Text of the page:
A mirror is not an accurate depiction of what you really look like and does not translate well to a photograph.
The Mere-Exposure Hypothesis
In the 70s, a famous experiment took place where 33 undergraduate female students and their friends examined photographs of the females, showing their mirror image and their true image side by side, with a single frontal photograph (source).
Surprisingly, the female subjects in the two studies preferred their mirror image to their actual image, whereas it was just the reverse for their friends.
The female subjects preferred the mirror image since they see it every day, whereas their friends preferred them as portrayed in the photos.
Why Is This?
The reason you look better in a mirror rather than in a photograph is linked to your brain producing a 3D image of yourself, making you look more flattering to yourself in a mirror.
In real life, you see things in 3D, whereas, in a photograph, you see a two-dimensional object.
The mirror image is reversed, but that is what you are used to seeing. In photos, you appear flatter and broader than you are — remember, the camera adds 10 pounds! — especially with the wide-angle camera lenses in the older cell phones.
The lens expanded the middle of the picture, and it was crimped at the edges.
Today, cameras have four or more lenses for different circumstances, scientifically positioned to reflect the light in such a way as to give the results you would expect. Wide-angle lenses, for example, are suitable for landscapes or groups.
There is also the case of symmetry. Again, in a mirror, your face and body will be different from what a photo shows.
Again, you are most accustomed to seeing yourself in a mirror, and, once again, your brain compensates for that. As a result, seeing yourself in a photo can be surprising.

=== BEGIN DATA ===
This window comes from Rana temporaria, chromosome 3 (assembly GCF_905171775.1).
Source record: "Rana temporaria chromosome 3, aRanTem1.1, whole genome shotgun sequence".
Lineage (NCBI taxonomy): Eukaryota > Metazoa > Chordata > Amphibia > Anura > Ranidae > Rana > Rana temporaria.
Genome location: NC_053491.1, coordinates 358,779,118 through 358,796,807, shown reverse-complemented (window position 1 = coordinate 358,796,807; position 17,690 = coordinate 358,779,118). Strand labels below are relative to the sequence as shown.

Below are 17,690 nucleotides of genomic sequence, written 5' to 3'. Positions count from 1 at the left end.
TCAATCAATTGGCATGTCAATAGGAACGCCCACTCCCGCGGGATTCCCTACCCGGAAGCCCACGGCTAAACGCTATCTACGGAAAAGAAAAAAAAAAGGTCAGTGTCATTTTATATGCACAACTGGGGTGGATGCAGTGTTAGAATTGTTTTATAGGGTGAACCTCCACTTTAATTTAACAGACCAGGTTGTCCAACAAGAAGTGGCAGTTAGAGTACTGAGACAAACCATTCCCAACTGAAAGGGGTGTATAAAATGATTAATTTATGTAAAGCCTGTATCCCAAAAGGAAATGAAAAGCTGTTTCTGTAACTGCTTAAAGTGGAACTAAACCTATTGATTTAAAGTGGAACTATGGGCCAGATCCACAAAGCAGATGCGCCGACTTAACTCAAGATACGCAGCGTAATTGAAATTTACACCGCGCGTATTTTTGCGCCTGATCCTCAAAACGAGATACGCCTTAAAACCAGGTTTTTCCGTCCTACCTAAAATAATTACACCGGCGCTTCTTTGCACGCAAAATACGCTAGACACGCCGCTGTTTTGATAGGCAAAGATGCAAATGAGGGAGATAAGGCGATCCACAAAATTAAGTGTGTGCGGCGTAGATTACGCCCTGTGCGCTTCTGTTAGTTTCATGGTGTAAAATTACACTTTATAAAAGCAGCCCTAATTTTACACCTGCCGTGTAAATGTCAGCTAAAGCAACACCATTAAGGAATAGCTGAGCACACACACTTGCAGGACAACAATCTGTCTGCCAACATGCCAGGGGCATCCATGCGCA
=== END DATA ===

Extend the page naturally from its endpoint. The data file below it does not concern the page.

Also, as faces are rarely symmetrical, we can notice things in photographs that we do not see in the mirror.
Front Facing vs. Rear-Facing Cameras on a Smartphone
The rear camera, on the back of the phone, is the primary camera, and it has a better dynamic range. The dynamic range denotes the range of light strengths and the number of levels from the shadows to the highlights.
It has a flash for night photography too. The back camera is great for scenic photography and has much better resolution and a wide-angle lens.
The front camera was initially intended for video calls in 2003 and usually has a lower resolution, which attributes to space issues on the front of the camera, caused by the size of the screen, and based on common usage of the phone.
Very few smartphones have similar or better front-facing cameras. The lower pixels in the front often lead to blurry photographs.
When you take a selfie using the front-facing camera, the image will appear “flipped” as in a mirror image. It is not actually reversed but reflected backward.
It appears as if reversed left to right, but it merely reflects the light back at you. So, for example, if you have a cup in your left hand, it will appear as if it is in your right hand.
When you take a selfie with front-facing cameras, your picture looks distorted. Objects such as lips or noses closest to the lens appear much bigger, mostly because it contains simple lenses.
The further away you hold the camera from your face, the better you will look. If you hold the camera below your face, your neck will appear enormous. This article was written for strategiesforparents.com.
Many selfies taken in a mirror have been ruined by seemingly enormous hands holding the smartphone. This is why someone invented the selfie-stick.
Mirrors and lenses produce real or virtual images captured or not, reversed or not, and inverted or not. In real life, the photo image gives a better reflection of what you actually look like to other people.
In contrast, the mirror image is the view we normally prefer due to it being so flattering.
The advent of the selfie has spurred obsessive posting of these images on social media to convey to the world what we look like. Some people take selfies in the mirror because they know they look better in the mirror than in a photograph.
Thus, they find the images as frustrating as photo images, as they now combine a mirror image with a photo image. Now that you understand how photo images and mirror images differ, you can discuss some of these principles with other English speakers.